Safe Lawn & Garden Demonstration Site: The Inn on Lake Superior

EAGLE approached the Inn on Lake Superior as a potential Safe Lawn demonstration site in the spring of 2007 because of the Inn’s ideal location: on the Lakewalk, next to Lake Superior. A family friendly and pet friendly hotel, the Inn’s management was excited to learn how to eliminate the use of unnecessary toxins on their lawn.

The key to a healthy lawn is healthy soil. The Inn’s soil was compact and lifeless, topped with a dense layer of thatch in some areas. This is partly because the soil was never very good to begin with, and partly because of the use of toxic herbicides and synthetic fertilizers. Pesticides kill beneficial microorganisms in the soil. Synthetic fertilizers also kill beneficial microorganisms by causing salts to build up in the soil.

Why is it so important to have these microorganisms in the soil? Because they do a lot of work. Plants, just like people, need food, air, and water to survive. In healthy soil, beneficial microorganisms break down organic matter, and provide micronutrients to plants, as well as food for insects and worms. These insects and worms, in turn, aerate the soil, causing air and water to reach the roots.

Healthy soil that is full of life provides plants with everything that they need. To grow plants in unhealthy soil you need to feed the plants with synthetic fertilizers. The more you feed them, the more the soil degrades, creating a vicious cycle of addiction. Soil that has been fed a steady diet of chemicals becomes more and more like cement: compacted, heavy, and devoid of life.

The thatch problem at the Inn was a direct result of this regimen of synthetics. Roots can’t penetrate heavily compacted soil. Nor can water or air. Instead of penetrating the soil, the roots simply grow outward, near the surface, feeding off the synthetic fertilizers.

The first step in converting to organic lawn care was to bring the soil back to life. After topdressing the lawn with a quarter inch of topsoil rich in composted organic matter, EAGLE project coordinators and volunteers applied worm juice from a local business, Lavermes’s Worms. Worm juice is a byproduct of composting food waste with red wriggler worms. One teaspoon of worm juice contains millions, if not billions, of microorganisms.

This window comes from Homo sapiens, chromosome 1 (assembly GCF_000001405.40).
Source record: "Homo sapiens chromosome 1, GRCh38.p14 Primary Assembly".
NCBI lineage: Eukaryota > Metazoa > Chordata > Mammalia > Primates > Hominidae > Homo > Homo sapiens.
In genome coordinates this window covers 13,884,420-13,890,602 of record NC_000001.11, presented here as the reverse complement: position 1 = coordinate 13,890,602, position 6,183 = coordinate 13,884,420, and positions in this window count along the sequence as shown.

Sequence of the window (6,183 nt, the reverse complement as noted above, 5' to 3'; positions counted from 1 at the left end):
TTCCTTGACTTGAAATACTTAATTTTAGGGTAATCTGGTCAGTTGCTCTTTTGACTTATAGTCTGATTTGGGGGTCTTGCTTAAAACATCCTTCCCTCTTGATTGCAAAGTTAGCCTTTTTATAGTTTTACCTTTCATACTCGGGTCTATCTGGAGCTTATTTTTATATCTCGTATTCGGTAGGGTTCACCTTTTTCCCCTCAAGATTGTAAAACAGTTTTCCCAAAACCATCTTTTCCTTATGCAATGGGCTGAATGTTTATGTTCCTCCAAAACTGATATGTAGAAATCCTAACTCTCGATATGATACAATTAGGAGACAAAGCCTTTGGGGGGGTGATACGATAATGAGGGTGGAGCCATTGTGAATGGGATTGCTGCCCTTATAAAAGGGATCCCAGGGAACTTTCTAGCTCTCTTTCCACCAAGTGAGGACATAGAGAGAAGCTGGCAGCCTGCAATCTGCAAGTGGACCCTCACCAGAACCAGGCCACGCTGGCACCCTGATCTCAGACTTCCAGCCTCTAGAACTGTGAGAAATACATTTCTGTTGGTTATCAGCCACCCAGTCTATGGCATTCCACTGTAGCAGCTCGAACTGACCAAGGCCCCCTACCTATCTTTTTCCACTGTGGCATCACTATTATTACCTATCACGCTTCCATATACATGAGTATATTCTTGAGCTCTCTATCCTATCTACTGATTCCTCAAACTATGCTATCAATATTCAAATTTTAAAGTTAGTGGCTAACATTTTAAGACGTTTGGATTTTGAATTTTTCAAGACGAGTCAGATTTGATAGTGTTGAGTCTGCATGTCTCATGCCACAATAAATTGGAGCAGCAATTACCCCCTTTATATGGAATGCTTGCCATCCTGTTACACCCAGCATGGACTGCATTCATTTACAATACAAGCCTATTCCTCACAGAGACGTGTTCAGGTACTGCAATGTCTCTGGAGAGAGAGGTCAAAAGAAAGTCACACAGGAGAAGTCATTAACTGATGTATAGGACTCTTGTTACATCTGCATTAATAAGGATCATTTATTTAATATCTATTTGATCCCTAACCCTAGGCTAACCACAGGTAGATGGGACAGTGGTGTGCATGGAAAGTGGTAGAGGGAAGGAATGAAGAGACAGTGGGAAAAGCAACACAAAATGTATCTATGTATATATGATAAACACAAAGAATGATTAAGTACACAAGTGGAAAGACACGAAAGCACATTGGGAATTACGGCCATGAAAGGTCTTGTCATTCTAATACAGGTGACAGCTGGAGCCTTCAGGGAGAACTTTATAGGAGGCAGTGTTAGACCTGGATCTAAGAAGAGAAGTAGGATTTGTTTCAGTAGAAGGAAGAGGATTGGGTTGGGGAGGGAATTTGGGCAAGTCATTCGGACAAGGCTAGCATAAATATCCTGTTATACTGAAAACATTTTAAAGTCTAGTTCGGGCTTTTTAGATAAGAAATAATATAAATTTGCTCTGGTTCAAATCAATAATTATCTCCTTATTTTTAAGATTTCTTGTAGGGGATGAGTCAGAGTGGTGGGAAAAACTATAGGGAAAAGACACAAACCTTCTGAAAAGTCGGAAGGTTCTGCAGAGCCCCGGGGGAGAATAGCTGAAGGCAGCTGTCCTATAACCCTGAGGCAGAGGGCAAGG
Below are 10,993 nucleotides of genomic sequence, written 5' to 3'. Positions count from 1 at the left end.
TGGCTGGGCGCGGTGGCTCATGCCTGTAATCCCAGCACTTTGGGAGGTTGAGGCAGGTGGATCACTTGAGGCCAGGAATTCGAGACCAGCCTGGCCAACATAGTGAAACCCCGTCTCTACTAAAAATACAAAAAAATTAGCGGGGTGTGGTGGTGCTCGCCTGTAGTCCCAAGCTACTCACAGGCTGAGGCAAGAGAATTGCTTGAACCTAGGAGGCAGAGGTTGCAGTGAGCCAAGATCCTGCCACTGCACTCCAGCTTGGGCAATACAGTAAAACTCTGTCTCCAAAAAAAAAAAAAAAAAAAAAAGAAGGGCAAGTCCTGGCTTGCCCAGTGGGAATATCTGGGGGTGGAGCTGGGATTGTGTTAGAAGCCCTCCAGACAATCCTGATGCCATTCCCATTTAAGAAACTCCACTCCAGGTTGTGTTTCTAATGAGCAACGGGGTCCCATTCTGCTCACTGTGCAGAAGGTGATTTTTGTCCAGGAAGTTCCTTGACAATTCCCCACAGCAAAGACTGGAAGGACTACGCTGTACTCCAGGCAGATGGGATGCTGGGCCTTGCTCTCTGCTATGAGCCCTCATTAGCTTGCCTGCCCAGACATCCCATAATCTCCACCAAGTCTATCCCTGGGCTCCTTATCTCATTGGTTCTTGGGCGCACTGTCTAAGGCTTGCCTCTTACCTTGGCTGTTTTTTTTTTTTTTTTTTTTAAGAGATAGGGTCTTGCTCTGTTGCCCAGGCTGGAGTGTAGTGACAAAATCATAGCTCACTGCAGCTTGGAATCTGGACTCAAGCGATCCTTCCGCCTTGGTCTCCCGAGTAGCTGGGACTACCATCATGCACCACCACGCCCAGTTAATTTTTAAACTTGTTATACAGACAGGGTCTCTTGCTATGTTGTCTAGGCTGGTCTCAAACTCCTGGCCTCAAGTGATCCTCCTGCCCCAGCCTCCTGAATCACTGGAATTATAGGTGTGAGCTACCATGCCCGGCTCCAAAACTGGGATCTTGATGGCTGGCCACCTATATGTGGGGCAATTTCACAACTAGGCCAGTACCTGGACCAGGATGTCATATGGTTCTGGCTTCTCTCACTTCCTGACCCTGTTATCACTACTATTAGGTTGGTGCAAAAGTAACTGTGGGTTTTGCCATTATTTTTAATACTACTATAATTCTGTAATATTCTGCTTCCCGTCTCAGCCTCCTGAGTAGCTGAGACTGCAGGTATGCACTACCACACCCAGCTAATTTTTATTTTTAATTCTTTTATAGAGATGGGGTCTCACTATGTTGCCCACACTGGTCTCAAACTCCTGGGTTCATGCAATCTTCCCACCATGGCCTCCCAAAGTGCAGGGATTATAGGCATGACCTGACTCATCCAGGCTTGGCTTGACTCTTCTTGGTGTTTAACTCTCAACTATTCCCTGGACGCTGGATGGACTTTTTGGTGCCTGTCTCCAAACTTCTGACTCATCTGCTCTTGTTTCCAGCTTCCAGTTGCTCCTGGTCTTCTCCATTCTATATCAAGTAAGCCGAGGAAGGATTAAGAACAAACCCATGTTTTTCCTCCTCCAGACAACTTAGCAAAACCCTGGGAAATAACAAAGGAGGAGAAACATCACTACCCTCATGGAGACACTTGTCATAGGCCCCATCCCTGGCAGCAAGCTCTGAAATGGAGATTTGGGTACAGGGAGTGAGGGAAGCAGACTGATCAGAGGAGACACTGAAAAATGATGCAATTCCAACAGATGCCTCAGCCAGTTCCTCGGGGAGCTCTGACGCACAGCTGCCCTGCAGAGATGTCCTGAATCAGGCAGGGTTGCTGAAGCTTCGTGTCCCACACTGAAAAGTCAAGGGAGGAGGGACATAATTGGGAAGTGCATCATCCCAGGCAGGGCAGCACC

It is not an overnight process, and the lawn might look worse before it looks better, as it is basically recovering from an addiction. But simple practices will produce healthy soil and a healthy lawn.

We spot-treated weeds as they appeared – mostly dandelions. We used a fatty-acid soap herbicide, which does not persist in the soil or harm people, pets or wildlife. Vinegar or vinegar based products work well, too. (Use a funnel if you are spraying anywhere near desirable plants!). We found that digging up the dandelions was most effective. An incredibly useful and easy to use tool for that project was purchased at Daugherty’s Hardware: a Weed Hound.

Another natural weed deterrent that will be used on the lawn is corn gluten meal. Corn gluten meal is a byproduct of the wet milling of corn, which is used to make corn syrup. It is a natural, non-toxic “weed and feed”. It works by preventing germinating weed (or any) seeds from properly forming roots. It is pre-emergent, meaning it does not kill existing weeds. It is also a slow release nitrogen fertilizer, which greens up a lawn nicely.

Beginning in the fall of 2007, corn gluten meal will be applied twice a year. In order to be most effective, corn gluten meal needs to be applied in early spring — around mid-April, before weeds appear – and again in early fall when the weather cools.

Mowing practices at the Inn have changed, as well. The length of a blade of grass is proportional to the length of the root. Longer grass has longer roots, and is better able to withstand drought and obtain more nutrients. It also reduces the amount of water run-off. Longer blades of grass shade the ground, which prevents the germination of weed seeds. Mowing to a height of 3 inches is recommended.

For more information on non-toxic lawn care, visit the websites listed below:

and to learn more about the Inn visit:

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